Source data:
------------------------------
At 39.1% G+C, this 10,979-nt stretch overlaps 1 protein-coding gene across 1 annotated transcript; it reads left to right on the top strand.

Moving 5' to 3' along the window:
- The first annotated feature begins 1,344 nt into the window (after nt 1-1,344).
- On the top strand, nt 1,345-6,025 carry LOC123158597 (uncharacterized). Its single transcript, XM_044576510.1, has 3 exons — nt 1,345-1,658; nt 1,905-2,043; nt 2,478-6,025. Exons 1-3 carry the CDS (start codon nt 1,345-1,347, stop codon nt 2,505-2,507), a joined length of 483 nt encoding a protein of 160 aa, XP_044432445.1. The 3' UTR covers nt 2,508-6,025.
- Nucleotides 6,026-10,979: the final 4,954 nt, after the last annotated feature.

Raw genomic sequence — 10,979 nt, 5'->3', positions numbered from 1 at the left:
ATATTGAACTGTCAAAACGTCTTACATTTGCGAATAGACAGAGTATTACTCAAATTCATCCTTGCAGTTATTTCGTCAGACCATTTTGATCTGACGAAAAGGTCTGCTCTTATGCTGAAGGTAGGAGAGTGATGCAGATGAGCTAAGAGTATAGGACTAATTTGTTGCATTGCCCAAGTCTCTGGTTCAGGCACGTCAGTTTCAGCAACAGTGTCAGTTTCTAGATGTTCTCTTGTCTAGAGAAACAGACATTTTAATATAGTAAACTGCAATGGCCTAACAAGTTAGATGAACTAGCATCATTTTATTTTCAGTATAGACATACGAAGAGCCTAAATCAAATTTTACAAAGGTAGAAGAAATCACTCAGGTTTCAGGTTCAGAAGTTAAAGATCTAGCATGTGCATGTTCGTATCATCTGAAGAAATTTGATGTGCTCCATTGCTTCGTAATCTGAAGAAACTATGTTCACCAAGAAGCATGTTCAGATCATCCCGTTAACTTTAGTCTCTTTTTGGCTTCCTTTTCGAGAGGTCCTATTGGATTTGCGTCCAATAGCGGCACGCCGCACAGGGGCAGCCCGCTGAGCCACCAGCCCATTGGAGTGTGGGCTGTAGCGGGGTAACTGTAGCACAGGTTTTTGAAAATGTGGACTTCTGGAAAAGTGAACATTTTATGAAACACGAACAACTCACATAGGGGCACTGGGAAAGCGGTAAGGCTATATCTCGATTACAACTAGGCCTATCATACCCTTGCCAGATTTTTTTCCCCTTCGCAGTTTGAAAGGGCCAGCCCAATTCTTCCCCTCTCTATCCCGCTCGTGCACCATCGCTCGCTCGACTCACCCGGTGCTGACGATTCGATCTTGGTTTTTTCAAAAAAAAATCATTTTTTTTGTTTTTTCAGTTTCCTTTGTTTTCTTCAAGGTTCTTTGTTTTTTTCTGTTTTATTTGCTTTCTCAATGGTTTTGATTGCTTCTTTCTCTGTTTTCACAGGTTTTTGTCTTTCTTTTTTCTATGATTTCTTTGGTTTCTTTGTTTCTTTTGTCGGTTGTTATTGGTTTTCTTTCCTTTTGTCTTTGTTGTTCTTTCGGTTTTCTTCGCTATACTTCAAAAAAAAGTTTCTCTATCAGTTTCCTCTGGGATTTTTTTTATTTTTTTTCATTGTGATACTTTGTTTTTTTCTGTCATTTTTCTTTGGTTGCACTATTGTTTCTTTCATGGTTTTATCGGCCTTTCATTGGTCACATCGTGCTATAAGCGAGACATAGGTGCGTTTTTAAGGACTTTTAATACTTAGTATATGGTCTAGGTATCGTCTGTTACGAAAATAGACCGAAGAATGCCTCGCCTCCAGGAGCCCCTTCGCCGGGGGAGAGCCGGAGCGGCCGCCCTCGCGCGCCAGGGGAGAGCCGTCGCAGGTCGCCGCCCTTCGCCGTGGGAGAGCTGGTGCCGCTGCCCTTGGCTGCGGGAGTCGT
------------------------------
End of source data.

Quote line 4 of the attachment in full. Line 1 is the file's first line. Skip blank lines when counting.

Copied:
- On the top strand, nt 1,345-6,025 carry LOC123158597 (uncharacterized). Its single transcript, XM_044576510.1, has 3 exons — nt 1,345-1,658; nt 1,905-2,043; nt 2,478-6,025. Exons 1-3 carry the CDS (start codon nt 1,345-1,347, stop codon nt 2,505-2,507), a joined length of 483 nt encoding a protein of 160 aa, XP_044432445.1. The 3' UTR covers nt 2,508-6,025.